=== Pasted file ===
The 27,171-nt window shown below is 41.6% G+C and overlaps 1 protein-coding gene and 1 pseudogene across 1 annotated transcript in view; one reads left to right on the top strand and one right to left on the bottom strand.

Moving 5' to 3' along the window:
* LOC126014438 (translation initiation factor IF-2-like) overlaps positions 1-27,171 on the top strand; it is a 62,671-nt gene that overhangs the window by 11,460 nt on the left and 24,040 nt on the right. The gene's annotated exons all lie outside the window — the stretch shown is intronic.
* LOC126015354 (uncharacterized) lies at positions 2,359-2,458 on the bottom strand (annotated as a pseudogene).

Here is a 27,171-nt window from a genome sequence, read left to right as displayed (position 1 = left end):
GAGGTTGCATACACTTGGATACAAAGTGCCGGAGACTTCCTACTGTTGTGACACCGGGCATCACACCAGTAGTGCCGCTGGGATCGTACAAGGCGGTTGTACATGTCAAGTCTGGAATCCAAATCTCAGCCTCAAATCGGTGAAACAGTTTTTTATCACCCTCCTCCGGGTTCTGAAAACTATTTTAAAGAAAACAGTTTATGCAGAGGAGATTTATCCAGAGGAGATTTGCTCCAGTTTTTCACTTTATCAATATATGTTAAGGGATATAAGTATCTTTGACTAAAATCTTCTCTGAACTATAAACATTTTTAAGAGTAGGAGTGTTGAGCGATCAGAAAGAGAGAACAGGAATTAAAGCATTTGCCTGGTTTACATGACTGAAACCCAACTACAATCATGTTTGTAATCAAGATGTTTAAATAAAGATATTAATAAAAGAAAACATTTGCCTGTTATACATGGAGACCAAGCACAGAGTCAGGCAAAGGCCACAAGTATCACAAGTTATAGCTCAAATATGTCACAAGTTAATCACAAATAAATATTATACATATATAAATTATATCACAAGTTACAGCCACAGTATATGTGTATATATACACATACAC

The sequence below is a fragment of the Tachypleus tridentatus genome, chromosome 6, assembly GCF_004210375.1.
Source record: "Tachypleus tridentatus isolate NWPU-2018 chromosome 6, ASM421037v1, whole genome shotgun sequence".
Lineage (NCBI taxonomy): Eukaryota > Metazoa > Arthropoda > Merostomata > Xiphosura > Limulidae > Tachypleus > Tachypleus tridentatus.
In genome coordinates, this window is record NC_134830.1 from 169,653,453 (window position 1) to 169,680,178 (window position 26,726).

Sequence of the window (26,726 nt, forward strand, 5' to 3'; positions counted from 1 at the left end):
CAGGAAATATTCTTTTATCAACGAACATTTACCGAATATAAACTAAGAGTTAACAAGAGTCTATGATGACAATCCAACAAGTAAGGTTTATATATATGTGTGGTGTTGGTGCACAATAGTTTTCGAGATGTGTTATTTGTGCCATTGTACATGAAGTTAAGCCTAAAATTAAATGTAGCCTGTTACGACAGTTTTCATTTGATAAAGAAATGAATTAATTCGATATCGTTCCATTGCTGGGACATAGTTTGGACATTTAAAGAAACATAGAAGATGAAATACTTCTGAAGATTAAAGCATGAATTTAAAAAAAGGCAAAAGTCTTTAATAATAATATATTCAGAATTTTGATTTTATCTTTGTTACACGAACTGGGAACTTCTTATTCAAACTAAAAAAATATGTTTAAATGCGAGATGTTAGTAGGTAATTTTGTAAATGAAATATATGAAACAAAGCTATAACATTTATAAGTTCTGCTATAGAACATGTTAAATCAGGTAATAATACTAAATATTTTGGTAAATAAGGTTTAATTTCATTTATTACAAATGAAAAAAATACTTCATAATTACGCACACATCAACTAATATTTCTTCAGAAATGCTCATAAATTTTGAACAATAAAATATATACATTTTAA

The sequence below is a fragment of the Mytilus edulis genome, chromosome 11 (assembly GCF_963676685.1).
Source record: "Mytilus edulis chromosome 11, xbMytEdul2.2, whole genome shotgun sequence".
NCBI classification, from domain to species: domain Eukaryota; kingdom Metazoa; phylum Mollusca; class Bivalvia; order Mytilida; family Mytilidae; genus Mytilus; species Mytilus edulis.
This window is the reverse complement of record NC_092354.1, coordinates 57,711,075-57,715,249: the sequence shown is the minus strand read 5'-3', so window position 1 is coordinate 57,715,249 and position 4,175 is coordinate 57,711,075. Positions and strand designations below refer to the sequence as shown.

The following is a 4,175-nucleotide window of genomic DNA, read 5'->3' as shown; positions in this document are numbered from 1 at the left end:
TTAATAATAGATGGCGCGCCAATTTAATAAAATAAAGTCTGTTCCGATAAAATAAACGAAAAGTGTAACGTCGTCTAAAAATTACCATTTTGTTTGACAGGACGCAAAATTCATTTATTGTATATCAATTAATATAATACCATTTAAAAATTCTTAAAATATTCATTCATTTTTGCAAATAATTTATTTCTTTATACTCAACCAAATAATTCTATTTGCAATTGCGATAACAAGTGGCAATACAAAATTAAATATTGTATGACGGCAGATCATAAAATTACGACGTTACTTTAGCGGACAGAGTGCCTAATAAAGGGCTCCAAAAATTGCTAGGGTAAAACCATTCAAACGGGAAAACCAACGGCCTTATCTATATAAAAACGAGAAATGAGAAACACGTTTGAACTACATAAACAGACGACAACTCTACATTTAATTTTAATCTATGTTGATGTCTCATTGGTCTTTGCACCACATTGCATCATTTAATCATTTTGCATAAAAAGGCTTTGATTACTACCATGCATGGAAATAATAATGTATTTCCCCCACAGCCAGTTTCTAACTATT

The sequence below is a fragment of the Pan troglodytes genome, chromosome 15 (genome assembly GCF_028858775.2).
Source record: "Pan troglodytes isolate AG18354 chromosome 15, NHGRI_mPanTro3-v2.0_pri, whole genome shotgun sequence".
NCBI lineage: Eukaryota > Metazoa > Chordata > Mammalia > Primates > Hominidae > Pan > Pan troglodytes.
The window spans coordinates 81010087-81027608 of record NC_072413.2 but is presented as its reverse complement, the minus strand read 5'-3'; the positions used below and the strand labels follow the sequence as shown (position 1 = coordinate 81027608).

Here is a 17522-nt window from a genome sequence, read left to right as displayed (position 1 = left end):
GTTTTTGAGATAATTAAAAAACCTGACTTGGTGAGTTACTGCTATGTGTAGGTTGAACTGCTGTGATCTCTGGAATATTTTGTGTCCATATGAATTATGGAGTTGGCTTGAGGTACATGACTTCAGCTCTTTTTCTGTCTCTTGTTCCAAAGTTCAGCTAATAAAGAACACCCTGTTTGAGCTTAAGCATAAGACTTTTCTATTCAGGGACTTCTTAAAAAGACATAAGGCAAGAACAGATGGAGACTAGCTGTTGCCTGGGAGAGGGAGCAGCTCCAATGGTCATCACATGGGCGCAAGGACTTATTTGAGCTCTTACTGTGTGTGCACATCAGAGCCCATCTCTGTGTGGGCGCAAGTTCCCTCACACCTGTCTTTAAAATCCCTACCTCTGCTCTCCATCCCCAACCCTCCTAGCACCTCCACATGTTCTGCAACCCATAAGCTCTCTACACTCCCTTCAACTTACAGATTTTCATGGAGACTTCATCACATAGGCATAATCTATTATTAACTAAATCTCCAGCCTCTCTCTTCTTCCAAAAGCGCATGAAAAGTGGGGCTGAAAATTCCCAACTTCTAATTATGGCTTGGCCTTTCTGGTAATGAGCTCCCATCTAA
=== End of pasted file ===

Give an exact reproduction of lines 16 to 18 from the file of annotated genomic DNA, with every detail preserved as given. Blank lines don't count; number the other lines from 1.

This window is the reverse complement of record NC_092354.1, coordinates 57,711,075-57,715,249: the sequence shown is the minus strand read 5'-3', so window position 1 is coordinate 57,715,249 and position 4,175 is coordinate 57,711,075. Positions and strand designations below refer to the sequence as shown.

The following is a 4,175-nucleotide window of genomic DNA, read 5'->3' as shown; positions in this document are numbered from 1 at the left end:
TTAATAATAGATGGCGCGCCAATTTAATAAAATAAAGTCTGTTCCGATAAAATAAACGAAAAGTGTAACGTCGTCTAAAAATTACCATTTTGTTTGACAGGACGCAAAATTCATTTATTGTATATCAATTAATATAATACCATTTAAAAATTCTTAAAATATTCATTCATTTTTGCAAATAATTTATTTCTTTATACTCAACCAAATAATTCTATTTGCAATTGCGATAACAAGTGGCAATACAAAATTAAATATTGTATGACGGCAGATCATAAAATTACGACGTTACTTTAGCGGACAGAGTGCCTAATAAAGGGCTCCAAAAATTGCTAGGGTAAAACCATTCAAACGGGAAAACCAACGGCCTTATCTATATAAAAACGAGAAATGAGAAACACGTTTGAACTACATAAACAGACGACAACTCTACATTTAATTTTAATCTATGTTGATGTCTCATTGGTCTTTGCACCACATTGCATCATTTAATCATTTTGCATAAAAAGGCTTTGATTACTACCATGCATGGAAATAATAATGTATTTCCCCCACAGCCAGTTTCTAACTATT